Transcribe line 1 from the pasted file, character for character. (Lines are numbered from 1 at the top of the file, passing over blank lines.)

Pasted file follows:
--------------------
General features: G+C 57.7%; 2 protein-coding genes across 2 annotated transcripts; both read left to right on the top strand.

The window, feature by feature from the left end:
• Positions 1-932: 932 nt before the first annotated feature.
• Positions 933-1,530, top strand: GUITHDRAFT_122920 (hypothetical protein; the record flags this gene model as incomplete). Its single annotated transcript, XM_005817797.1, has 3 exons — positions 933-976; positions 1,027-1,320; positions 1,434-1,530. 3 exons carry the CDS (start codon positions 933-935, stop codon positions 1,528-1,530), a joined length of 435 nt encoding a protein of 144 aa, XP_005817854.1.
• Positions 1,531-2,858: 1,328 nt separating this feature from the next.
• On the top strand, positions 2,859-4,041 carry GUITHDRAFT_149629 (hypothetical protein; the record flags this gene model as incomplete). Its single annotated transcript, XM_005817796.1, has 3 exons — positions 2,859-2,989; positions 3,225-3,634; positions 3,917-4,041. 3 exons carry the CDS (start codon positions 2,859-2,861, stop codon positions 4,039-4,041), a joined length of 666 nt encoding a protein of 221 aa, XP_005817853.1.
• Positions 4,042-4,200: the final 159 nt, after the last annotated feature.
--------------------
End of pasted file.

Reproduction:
General features: G+C 57.7%; 2 protein-coding genes across 2 annotated transcripts; both read left to right on the top strand.